Pushing the arm alone will likely not be strong enough to drive the opponent to the mat initially, while it will be enough to hold them there once you get them down, it likely isn’t enough to get them down in the first place.  To assist with driving the opponent to the mat, Neil uses his head by driving the top of his head into the chin of the opponent, jumping to his toes to create maximum pressure. At this point the position should look like what is shown below.

Neil uses this opportunity to knee slice through the opponent’s guard and brings his right knee immediately to the opponent’s right hip while still maintaining pressure on the opponent’s head. 

When he is ready, he will start to slowly take pressure off of the opponent allowing them to come towards him slightly.  As he is doing this he is tightening his Whizzer and removing his wrist control and replacing it with his left shin freeing up his left arm to attack the head.  

Wait, not just yet, but we are getting there. 

Neil now slides his right leg back in a kickstand fashion as he wraps his left arm around the opponent’s neck and starts to look for his grips to secure the guillotine. 

Neil notes that his Whizzer is gripping the opponent’s arm “as tight as I possibly can”.

To finish the guillotine choke, Neil locks his grip (more details on this next) and begins moving his right leg backwards.  As he is walking his right leg back, he is also pulling the opponent up to their knees and essentially onto him, allowing him to thro his right leg over the opponent’s back and finish the tap.  Done properly, as he shows in the video, the choke should be insanely tight the moment the leg is thrown over the opponent’s back. 

The grip will be what ultimately makes or breaks this technique for you, like in many cases.  The details matter, and will be all the difference when you are training or competing with a skilled opponent.  Neil’s recommendation on grip is simple and effective, in summary, do… not… give… them… space…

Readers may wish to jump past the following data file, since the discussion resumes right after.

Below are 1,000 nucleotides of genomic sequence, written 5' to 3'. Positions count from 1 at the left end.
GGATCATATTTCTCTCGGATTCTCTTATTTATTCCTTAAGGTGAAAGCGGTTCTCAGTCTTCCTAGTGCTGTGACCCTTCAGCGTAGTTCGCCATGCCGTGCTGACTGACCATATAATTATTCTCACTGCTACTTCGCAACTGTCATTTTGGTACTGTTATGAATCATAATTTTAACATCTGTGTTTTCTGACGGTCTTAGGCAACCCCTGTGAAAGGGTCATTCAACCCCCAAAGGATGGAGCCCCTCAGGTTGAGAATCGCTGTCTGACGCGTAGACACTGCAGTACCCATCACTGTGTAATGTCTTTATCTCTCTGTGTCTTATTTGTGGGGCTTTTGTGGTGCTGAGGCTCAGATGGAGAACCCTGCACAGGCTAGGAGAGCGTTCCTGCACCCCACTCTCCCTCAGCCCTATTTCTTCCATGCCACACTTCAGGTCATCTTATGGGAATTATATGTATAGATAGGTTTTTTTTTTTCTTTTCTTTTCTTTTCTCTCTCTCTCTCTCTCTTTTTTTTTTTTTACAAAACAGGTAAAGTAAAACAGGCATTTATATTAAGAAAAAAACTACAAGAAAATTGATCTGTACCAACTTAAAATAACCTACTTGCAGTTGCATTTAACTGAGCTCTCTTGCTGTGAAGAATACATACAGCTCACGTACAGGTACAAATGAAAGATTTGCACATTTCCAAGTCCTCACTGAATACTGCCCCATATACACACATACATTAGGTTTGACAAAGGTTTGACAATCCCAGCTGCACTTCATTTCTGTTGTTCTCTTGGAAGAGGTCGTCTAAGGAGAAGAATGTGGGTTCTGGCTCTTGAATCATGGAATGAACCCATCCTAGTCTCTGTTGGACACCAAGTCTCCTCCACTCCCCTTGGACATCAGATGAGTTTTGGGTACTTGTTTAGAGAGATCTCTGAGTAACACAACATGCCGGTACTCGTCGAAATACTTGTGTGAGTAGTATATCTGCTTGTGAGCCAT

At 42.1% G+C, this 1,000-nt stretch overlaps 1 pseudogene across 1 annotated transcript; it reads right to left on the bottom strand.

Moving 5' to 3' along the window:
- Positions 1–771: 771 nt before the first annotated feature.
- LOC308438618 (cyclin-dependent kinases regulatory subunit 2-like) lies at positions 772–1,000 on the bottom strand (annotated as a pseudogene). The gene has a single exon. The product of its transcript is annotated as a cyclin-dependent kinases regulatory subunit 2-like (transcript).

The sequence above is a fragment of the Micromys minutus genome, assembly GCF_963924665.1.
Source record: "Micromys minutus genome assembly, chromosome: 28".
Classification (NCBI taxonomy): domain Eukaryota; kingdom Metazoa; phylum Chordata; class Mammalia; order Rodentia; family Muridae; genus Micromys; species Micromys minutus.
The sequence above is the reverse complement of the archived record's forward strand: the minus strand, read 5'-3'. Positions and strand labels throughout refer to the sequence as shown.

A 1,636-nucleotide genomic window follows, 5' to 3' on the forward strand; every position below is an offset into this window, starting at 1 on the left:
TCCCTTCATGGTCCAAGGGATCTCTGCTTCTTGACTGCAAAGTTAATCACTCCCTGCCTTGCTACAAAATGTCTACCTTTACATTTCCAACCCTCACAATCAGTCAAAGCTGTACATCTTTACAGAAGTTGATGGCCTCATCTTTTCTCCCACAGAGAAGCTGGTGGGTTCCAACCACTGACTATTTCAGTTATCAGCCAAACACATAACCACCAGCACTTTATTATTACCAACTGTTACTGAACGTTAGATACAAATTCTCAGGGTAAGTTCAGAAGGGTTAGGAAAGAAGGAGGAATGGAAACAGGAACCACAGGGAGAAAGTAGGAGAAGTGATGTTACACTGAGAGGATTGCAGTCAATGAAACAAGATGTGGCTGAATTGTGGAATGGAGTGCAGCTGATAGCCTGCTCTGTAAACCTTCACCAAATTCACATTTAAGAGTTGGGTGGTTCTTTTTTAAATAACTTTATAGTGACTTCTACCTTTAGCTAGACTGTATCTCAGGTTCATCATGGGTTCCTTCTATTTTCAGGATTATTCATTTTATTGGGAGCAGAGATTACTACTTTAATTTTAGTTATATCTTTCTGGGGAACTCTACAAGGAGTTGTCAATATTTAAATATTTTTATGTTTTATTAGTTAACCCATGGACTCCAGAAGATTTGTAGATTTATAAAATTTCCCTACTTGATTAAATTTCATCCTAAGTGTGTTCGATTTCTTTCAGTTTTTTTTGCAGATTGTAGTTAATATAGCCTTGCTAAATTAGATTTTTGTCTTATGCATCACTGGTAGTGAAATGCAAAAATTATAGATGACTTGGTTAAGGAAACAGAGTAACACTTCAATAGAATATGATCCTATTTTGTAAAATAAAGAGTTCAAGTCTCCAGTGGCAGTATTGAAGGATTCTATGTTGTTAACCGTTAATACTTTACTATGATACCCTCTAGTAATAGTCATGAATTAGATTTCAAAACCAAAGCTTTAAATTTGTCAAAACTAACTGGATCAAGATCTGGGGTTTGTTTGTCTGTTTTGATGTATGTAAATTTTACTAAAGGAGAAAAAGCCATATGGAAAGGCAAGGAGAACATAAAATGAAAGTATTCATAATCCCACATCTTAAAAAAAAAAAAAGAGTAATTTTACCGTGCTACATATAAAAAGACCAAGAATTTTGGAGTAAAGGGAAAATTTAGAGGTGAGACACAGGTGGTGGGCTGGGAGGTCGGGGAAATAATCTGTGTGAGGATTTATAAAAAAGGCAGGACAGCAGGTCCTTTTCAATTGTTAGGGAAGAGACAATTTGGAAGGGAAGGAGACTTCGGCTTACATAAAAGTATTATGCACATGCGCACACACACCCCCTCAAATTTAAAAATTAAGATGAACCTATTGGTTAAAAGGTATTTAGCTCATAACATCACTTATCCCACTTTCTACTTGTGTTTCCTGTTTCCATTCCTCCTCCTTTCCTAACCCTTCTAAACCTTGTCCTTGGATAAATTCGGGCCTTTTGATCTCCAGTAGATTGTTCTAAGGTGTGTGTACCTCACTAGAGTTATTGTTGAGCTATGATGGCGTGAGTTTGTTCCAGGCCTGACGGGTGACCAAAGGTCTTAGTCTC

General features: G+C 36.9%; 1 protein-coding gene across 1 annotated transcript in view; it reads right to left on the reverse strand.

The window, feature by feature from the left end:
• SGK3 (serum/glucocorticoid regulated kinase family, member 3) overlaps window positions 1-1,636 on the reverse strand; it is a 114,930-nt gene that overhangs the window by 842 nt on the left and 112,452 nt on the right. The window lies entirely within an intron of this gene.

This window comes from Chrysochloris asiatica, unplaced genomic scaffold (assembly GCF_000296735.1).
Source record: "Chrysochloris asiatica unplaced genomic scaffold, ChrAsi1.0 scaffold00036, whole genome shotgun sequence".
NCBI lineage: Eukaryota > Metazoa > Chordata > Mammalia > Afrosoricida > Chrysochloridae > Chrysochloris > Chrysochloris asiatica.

Neil likes to grab under the chin with his choking arm hand, positioning his thumb just slightly above the Adam’s apple (laryngeal prominence for all you smart people).  The second hand then comes in and covers the first hand. While this grip is ideal, it’s only half of the equation here. Next, you must close off the space by squeezing your elbows into your chest.  This setup will give you maximum control, as well as giving you the best possible chance at securing a quick tap, or nap for the opponent depending on the situation, I suppose. 

The final detail we need to look at is what to do with the legs, specifically.  Neil does not want to go to guard, as he feels there is an opportunity for the opponent to pass his guard and get into not only a safe position but a position from which he could start doing his own attacks.  Rather, Neil puts his bottom leg instep in the opponent’s opposite side hip leaving his shin across their waist like a belt and then throws his top leg over the opponent’s back. This prevents them from passing to one side, the only side that would be beneficial.  However, they may still bail out on the side that Neil is not blocking. If this happens, of course Neil has a plan for that…

To take a deeper dive into the guillotine submissions and positions from one of the best in the sport, check out “The Headhunter Guillotine Series” – by Neil Melanson.  Not only will you get answers to the question of what to do if they bail out on you as mentioned above, but you will see tons of variations of the guillotine choke submission from various positions.  Your opponent’s in the gym and in tournaments won’t have a chance once you lock in this knowledge. As the saying goes, knowledge is power… The knowledge of how to do a proper guillotine choke from any position is certainly powerful.